Red tape or golden opportunity?

Livestock Posted 23/06/21
Making the most of beef health planning writes Ami Sawran BVSc CertAVP PhD MRCVS, Westpoint Chelmsford.

Health planning for your beef herd is not only a useful way of collating your farm’s history and tasks for the year ahead; for most farm assurance schemes it is mandatory to file a health and antibiotic review.

Health planning (and reviewing antibiotic usage) should not, however, be passed off as a box ticking exercise. Compiling your herd health plan (HHP) is a perfect opportunity to have a focused conversation with your vet about your challenges on the farm and your future goals.

With the growing demands of farm assurance schemes, it is becoming apparent that simply signing off a health plan created years prior is not sufficient to satisfy their criteria – and nor should it be. Your farm is essentially its very own ecosystem, and subtle changes to the environment, medicine availability or legislation every year can impact on your disease risks and/or husbandry requirements. The HHP and antibiotic review requires your vet to review data including disease incidence, culling data, medicine purchases and usage. With this data, you can work together to set targets for the coming year. This is particularly important on beef farms which (unless you have, for example, fertility routines) may have longer intervals between vet visits than dairy farms.

When preparing for your health plan, remember that your treatment records must be up to date to allow your vet to review on-farm medicine choices and make recommendations for effective treatment plans. This is particularly pertinent as we, as an industry, move to reduce the use not just of antibiotics in general but especially critically important antibiotics (CIAs) that have roles to play in human healthcare. It is recognised that there has been some fluctuation in the availability of certain production animal medications, from anti-inflammatories to antibiotics, over the past year. This has meant altering dosing regimes with potential for confusion, which is always worth revising during your HHP meeting.

HHP reviews may give us a picture of past events on farms, but they also give us added insight into potential upcoming challenges or risks, leading us to discuss pro-active health measures that could save money, enhance profitability and improve animal welfare. If you have a common theme running through your disease records there may be building or grouping alterations, or vaccine strategies, that could be beneficial to your system. If taken up regularly (at least annually is recommended), then together with your vet you can assess your success in hitting past targets and tailor strategies that help you surpass them in the future.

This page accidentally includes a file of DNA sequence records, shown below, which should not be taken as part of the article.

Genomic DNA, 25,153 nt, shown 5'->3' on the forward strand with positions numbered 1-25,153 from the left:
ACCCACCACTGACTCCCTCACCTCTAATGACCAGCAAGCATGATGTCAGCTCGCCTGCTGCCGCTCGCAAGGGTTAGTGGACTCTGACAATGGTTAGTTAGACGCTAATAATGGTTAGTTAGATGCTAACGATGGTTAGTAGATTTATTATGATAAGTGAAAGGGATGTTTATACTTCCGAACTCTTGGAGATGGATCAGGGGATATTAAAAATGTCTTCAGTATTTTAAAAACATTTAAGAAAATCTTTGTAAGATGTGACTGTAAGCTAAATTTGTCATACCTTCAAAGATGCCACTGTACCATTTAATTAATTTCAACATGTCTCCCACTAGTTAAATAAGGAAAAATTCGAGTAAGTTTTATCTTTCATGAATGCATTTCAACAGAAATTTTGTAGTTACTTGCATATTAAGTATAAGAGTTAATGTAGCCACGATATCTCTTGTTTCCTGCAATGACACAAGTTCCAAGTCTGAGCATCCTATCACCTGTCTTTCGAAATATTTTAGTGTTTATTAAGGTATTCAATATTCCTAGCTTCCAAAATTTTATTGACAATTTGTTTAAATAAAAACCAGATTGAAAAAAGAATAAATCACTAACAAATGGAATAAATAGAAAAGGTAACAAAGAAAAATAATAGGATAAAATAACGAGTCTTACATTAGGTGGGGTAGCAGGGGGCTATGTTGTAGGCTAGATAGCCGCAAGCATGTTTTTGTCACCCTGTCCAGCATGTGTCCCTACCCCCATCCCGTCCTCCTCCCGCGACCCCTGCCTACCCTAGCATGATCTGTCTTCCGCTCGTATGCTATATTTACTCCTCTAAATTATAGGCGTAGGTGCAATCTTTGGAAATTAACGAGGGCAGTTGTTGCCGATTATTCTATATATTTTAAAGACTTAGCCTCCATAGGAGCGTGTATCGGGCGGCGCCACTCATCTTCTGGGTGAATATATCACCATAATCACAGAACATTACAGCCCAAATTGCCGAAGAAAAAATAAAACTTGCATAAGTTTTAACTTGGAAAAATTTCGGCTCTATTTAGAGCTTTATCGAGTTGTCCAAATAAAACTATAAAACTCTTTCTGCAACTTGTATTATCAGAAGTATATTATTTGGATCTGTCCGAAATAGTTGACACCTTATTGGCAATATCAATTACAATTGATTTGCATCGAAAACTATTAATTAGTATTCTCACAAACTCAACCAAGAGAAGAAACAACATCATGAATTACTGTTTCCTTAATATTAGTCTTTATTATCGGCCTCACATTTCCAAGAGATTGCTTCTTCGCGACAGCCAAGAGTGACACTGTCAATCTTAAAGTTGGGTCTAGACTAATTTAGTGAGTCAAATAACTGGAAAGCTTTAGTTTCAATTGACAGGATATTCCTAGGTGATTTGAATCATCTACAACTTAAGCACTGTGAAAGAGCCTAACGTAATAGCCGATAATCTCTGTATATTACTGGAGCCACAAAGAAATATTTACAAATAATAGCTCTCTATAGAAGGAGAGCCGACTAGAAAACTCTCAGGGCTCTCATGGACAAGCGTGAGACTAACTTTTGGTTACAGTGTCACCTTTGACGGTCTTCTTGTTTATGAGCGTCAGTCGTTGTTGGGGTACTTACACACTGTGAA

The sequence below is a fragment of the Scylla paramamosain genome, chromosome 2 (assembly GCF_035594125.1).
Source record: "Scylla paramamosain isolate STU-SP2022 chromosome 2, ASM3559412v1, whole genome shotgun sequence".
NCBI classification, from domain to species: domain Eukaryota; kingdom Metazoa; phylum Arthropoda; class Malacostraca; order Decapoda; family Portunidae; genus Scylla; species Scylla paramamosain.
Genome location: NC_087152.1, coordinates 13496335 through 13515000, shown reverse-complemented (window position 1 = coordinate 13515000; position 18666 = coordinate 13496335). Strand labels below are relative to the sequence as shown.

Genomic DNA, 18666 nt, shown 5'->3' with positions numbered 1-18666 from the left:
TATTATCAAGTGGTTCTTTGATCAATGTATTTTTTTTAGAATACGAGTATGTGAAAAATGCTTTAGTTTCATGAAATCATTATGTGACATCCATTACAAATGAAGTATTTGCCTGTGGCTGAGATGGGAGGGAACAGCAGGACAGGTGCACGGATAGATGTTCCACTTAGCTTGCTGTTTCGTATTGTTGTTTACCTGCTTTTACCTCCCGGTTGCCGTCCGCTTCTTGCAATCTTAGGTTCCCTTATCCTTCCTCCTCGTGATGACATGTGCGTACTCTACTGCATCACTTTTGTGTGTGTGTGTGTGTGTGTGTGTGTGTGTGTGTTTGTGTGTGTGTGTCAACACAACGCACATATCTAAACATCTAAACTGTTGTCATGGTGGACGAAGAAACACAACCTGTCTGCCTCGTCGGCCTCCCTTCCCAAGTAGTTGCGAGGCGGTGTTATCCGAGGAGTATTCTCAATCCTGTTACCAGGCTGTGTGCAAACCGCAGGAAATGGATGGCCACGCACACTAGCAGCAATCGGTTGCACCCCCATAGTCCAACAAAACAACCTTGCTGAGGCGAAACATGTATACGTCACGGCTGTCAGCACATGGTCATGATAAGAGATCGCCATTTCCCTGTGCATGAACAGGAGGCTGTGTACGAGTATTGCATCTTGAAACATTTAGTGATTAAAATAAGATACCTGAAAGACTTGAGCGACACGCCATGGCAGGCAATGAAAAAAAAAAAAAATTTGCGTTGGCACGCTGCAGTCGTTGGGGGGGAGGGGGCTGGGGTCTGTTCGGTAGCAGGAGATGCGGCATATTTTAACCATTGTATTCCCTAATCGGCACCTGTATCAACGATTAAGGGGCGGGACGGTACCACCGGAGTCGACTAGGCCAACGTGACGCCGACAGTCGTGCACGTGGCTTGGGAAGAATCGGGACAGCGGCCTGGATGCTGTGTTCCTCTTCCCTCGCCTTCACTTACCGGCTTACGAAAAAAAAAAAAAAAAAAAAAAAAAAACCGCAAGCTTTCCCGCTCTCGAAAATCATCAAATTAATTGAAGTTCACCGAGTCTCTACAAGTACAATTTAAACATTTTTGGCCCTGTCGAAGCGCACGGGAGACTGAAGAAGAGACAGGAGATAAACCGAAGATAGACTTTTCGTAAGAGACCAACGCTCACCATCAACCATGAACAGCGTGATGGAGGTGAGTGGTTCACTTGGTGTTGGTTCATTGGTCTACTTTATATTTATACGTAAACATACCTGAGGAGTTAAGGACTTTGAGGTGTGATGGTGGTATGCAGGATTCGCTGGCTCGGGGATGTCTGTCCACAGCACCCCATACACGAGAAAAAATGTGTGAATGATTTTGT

When inspection season looms, there is a huge increase in demand for sight-unseen antibiotic reviews, which vets cannot compile effectively without a detailed look at your farm data. With this in mind it would be wise to get in touch with your veterinary surgery in good time, prior to your inspection, to make sure you have all the required paperwork, but also to take advantage of a valuable discussion opportunity. If your inspection goes ahead without this review completed, you may be given 21 days in which to file it, which puts unnecessary and stressful time constraints on you – so some forward planning is in everyone’s best interest.

Your vet will no doubt sympathise that much of an assurance scheme feels more like paperwork than practical farming. However, it is important that we work together to reframe reviews and inspections as opportunities to gain valuable insight into your farm and practices, for your benefit and ultimately for the benefit of your stock.

It is possible that your veterinary practice will offer different tiers of health planning, ranging from sufficient to satisfy assurance scheme requirements all the way up to comprehensive, tailored reviews of very specific farm goals with clear instructions for stockpersons to follow, particularly if more than one person is responsible for tasks on the farm. Your vet should be able to explain their different health planning services to you and advise upon the best course of action for your farm.

There is benefit in having this discussion at any time of year and undoubtedly some untapped potential for herd improvement in all seasons. Don’t wait for inspection time to roll around to get in touch.


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